As we all know, Dan Sokatch and The Jewish Community Federation of San Francisco have parted ways. Mr. Sokatch is leaving and taking a position as CEO of the New Israel Fund.
Many questions are being asked. Did this have anything to do with the Film Festival fiasco? Or with other controversial matters? Is he leaving of his own volition or was he pushed?.
After talking to several people and connecting the dots, here is my assessment of what has happened.
Dan Sokatch is a young, capable, and idealistic man who once studied for the rabbinate, but switched to public advocacy and administration where he thought he could be more effective.
Sokatch founded the Progressive Jewish Alliance (PJA) about a decade ago as a vehicle to “bring the Jewish community into the 21st century” Sokatch can best be situated among those Jews who believe that social justice should be the central organizing principle of American Jewry. And with the PJA he was able to realize many of his core passions.
A little over a year ago, the SF Federation was seeking a new Executive Director. Three features hovered over Federations background that helped color subsequent events
First, donations had been steadily declining, from a peak of 17 thousand families to al little under 11 thousand, in a community of 250,000 Jews. Some way need to be found to turn this around.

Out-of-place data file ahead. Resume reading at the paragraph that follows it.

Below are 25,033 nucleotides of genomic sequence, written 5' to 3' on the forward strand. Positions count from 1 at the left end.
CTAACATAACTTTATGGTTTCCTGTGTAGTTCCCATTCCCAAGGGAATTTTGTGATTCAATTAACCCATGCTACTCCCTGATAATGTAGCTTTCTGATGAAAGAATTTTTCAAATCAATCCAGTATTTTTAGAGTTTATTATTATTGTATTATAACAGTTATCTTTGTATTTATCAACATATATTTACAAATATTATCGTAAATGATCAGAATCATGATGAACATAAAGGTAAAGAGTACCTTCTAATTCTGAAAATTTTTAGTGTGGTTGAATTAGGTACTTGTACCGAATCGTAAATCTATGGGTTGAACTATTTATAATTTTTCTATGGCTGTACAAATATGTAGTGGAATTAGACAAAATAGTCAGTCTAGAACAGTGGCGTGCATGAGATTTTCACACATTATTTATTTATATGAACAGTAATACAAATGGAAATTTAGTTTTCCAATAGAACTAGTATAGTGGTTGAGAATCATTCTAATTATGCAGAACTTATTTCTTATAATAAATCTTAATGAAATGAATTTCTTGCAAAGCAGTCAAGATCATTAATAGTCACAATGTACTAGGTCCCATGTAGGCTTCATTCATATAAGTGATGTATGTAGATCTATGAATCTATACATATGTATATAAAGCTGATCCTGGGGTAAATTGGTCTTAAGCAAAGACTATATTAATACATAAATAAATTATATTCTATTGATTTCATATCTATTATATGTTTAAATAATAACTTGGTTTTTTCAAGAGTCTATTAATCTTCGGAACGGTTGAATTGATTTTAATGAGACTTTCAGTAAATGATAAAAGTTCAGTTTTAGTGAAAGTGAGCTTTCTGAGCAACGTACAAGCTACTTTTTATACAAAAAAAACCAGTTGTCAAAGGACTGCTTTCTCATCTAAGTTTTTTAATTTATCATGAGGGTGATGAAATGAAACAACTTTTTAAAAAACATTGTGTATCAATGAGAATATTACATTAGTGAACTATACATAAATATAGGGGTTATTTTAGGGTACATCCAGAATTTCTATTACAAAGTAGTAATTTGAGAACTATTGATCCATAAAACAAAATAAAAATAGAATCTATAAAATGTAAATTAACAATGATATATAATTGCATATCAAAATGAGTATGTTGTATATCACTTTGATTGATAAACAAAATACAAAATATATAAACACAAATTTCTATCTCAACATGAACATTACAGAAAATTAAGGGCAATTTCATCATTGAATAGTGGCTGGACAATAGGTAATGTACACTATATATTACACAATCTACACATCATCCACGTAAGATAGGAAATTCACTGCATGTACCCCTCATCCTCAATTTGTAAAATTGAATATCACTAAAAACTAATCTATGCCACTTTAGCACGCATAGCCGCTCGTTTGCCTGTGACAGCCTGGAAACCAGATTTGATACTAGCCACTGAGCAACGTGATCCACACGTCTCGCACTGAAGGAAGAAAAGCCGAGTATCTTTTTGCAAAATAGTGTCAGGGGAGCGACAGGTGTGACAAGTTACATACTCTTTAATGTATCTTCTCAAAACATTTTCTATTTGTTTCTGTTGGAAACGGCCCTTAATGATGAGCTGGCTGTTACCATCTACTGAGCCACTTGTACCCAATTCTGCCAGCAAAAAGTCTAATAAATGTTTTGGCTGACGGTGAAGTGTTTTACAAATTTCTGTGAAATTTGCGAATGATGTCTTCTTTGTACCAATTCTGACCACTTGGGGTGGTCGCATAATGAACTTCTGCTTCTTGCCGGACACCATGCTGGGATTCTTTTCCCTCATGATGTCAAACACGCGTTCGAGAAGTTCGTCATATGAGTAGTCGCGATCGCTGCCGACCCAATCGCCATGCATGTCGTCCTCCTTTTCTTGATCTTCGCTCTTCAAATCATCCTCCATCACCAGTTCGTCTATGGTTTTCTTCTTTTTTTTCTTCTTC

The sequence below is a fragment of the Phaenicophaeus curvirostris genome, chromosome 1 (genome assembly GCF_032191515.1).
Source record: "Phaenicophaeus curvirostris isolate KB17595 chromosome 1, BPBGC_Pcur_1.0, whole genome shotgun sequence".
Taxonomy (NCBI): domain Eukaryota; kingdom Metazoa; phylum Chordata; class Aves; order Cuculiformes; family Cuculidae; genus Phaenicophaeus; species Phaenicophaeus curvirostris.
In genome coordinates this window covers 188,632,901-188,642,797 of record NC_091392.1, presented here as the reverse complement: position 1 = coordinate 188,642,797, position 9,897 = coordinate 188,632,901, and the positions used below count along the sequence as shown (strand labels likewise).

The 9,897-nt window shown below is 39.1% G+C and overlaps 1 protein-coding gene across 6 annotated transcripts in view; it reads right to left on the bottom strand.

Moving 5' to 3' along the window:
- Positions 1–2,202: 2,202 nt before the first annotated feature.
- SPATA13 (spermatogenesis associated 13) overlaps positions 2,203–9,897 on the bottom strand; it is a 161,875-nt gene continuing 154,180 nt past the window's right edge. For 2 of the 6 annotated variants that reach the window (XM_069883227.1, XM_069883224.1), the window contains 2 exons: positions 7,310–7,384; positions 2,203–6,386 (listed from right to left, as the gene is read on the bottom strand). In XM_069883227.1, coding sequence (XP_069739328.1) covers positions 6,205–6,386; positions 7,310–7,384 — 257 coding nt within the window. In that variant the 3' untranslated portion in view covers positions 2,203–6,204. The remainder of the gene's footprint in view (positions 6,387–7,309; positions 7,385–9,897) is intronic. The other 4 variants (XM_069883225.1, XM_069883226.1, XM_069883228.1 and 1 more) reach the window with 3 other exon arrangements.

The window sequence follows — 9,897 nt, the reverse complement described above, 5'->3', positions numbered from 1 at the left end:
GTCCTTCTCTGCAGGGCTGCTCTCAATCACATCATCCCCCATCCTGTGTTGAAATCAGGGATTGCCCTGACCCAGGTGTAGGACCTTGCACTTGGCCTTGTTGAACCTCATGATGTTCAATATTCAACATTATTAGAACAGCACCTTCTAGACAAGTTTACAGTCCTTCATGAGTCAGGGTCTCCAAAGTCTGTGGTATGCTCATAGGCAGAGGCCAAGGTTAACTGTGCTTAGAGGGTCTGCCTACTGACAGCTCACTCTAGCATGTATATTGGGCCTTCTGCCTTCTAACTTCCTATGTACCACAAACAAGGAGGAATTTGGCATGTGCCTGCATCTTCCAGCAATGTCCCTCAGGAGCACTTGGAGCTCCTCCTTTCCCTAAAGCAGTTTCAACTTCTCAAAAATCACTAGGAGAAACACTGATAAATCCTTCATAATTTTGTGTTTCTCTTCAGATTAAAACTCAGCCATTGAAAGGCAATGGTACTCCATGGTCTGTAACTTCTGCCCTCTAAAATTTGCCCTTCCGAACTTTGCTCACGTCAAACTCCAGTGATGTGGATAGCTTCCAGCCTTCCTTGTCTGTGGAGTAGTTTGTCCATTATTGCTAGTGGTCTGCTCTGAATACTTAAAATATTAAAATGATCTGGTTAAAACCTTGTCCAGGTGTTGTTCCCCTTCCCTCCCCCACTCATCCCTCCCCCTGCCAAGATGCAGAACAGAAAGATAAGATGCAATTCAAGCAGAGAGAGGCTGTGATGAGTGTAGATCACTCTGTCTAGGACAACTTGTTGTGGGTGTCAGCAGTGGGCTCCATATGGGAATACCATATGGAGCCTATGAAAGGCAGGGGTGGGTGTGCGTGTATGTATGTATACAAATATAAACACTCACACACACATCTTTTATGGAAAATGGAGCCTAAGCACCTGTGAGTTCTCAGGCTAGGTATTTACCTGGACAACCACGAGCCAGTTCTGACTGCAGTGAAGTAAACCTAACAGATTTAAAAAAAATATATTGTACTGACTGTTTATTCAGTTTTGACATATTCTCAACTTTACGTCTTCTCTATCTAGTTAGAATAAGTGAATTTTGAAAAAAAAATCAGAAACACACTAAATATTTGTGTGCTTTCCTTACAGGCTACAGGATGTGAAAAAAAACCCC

Secondly, for the past 20 plus years the San Francisco Federation had developed a reputation as being more left-leaning than comparable Federations in other cities. Some of their allocations went to organizations of the sort that more likely to be supported by the New Israel Fund. Further, the commitment to Israel had been declining, much to the dismay of other Federations around the country, .
Despite this, progressive Jews in the Bay area were suspicious of Federation as being too “old guard”, too committed to Israel with a reluctance to criticize the Jewish state, and demonstrating a long-standing failure to address their concerns. In fact, Federation has always sought consensus and tried to meet the needs of the entire community.
It made some kind of sense to think that someone like Sokatch would be comfortable with the changing philosophy of Federation, would allay the suspicions of the progressive community, and would lead to the involvement of significant numbers of progressives, both financially and personally. And so the job was his.